Approximately half of the posters in Walsh's collection are the work of non-Palestinian artists. One of his favorites is a poster by a Danish artist that tells the story of the Palestinian people in the 20th century using traditional printing techniques and artistic motifs from Danish folklore. Another is a rare silkscreen done by a Vietnamese artist in 1972 which shows Yasser Arafat making the V-sign against the backdrop of the Palestinian flag. Above him, in Vietnamese, is the slogan "Revolution until victory." The fact that Vietnamese revolutionaries took an interest in the Palestinian struggle, and expressed solidarity with it in the midst of a brutal war on their own soil, shows that "the Palestinian revolution has been a source of inspiration for other revolutionary movements around the world," to quote Walsh. In the text he has written to accompany this poster, Walsh suggests that students of Middle East history think about why there has been no similar outpouring of solidarity with the Zionist movement.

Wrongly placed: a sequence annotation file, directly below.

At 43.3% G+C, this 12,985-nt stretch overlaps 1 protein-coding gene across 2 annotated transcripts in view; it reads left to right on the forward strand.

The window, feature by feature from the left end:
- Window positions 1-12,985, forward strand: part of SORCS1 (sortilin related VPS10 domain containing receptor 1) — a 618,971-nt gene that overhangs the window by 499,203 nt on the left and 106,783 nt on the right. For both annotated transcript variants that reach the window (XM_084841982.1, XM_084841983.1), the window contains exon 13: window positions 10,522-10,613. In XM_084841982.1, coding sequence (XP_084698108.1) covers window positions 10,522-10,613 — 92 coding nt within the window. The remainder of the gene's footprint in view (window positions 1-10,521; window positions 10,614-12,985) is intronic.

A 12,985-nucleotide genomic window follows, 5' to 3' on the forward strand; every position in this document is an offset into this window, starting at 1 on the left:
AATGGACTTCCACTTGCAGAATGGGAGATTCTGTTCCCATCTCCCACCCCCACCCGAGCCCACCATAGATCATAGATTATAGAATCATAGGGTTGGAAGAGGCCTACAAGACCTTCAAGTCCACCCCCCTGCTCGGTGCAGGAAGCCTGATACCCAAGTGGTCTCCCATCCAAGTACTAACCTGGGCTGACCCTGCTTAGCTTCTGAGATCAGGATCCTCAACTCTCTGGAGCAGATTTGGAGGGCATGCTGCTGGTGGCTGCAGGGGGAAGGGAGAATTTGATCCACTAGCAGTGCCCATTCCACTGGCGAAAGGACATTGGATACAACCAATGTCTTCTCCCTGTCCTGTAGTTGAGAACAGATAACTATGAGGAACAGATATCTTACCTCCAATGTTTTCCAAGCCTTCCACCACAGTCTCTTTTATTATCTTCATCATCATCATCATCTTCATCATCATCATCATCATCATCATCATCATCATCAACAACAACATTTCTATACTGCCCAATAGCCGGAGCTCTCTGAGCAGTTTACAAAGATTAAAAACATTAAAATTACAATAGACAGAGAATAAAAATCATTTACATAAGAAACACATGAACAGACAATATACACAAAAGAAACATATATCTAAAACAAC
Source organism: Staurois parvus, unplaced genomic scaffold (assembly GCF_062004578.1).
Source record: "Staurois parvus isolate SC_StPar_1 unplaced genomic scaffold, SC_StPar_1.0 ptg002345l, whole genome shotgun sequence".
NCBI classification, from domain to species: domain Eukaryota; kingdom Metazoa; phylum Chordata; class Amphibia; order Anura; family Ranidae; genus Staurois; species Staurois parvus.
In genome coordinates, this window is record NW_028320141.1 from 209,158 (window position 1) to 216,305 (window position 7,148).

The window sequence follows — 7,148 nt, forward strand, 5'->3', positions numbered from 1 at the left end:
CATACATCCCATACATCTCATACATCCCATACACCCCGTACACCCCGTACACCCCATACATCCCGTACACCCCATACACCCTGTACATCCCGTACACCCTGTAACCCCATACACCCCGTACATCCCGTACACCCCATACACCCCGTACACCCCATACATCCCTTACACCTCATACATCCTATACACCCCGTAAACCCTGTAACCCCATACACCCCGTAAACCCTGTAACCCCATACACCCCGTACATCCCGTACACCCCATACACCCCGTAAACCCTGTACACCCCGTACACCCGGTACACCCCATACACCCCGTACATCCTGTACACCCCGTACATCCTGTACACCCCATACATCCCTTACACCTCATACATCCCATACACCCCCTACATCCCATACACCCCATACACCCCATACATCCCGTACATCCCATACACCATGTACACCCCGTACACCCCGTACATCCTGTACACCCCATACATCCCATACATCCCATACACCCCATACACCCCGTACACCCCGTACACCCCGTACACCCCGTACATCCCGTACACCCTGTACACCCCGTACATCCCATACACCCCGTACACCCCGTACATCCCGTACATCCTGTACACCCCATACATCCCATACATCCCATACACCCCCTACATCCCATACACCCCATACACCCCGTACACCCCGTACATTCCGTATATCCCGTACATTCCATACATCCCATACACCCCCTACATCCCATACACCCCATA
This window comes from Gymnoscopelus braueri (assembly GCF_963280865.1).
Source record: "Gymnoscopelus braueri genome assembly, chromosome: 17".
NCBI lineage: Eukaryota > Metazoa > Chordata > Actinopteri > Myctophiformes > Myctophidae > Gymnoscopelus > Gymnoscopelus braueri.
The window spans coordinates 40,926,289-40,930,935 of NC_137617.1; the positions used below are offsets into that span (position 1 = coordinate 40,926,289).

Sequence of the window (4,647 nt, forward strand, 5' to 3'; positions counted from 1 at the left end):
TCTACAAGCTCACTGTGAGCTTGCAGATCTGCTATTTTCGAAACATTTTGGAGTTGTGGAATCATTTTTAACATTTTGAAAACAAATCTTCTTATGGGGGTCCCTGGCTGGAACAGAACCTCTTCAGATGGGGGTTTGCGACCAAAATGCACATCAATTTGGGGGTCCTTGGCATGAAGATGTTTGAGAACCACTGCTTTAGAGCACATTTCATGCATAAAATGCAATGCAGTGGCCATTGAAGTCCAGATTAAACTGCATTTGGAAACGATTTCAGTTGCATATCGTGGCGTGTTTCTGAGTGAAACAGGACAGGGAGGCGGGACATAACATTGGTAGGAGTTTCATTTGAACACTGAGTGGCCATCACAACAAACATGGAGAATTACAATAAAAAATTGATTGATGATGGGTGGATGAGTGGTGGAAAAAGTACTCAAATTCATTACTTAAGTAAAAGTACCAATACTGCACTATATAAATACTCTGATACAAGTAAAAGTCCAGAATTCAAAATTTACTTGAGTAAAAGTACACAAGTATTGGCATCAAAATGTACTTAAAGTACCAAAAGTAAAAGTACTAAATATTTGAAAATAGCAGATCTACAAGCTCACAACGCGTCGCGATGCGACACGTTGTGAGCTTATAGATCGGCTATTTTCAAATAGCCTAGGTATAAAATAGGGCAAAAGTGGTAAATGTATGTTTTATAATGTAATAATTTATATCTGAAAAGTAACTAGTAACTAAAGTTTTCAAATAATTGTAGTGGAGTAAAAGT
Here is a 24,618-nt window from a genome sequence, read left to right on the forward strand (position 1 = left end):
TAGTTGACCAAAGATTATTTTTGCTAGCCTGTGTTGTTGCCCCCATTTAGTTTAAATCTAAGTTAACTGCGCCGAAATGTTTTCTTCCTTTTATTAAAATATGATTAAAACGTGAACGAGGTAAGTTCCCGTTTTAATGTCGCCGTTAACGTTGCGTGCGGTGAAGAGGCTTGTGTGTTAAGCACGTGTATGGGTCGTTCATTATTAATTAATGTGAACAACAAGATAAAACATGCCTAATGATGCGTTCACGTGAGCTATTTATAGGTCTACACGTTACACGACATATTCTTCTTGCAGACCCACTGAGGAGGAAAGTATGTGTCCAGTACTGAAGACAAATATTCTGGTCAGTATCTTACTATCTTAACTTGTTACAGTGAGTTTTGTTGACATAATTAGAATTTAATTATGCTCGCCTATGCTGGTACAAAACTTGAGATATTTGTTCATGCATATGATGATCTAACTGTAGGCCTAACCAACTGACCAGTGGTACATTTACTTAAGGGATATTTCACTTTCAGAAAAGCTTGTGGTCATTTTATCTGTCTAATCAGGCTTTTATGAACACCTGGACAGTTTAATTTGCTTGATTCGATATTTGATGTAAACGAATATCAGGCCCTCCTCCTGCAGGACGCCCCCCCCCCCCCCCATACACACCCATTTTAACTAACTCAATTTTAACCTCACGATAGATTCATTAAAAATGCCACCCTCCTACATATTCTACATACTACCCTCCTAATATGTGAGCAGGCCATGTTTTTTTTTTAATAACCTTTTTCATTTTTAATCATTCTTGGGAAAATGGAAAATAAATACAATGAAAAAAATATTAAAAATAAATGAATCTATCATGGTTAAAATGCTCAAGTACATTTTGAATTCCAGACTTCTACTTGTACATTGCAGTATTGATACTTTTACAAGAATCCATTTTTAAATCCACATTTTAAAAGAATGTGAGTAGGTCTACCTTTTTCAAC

Walsh gives pride of place to the contribution of Israeli artists who have designed pro-Palestinian posters over the years. He believes that posters by David Tartakover, Ilan Molcho, Yossi Lemel and others drive home the universality of the Palestine liberation movement. Walsh hopes that the American peace initiative, which calls for the establishment of a Palestinian state in the not-so-distant future, will give him a chance to take this substantial collection of Palestinian political poster art, which now sits in his suburban home, and press it into the service of the new surge of interest in the fate of the Israeli-Palestinian conflict. This frame of reference, says Walsh, "will open the eyes of the American public to a product of the Palestinians' creative energy and enable it to express views that were once taboo in American society."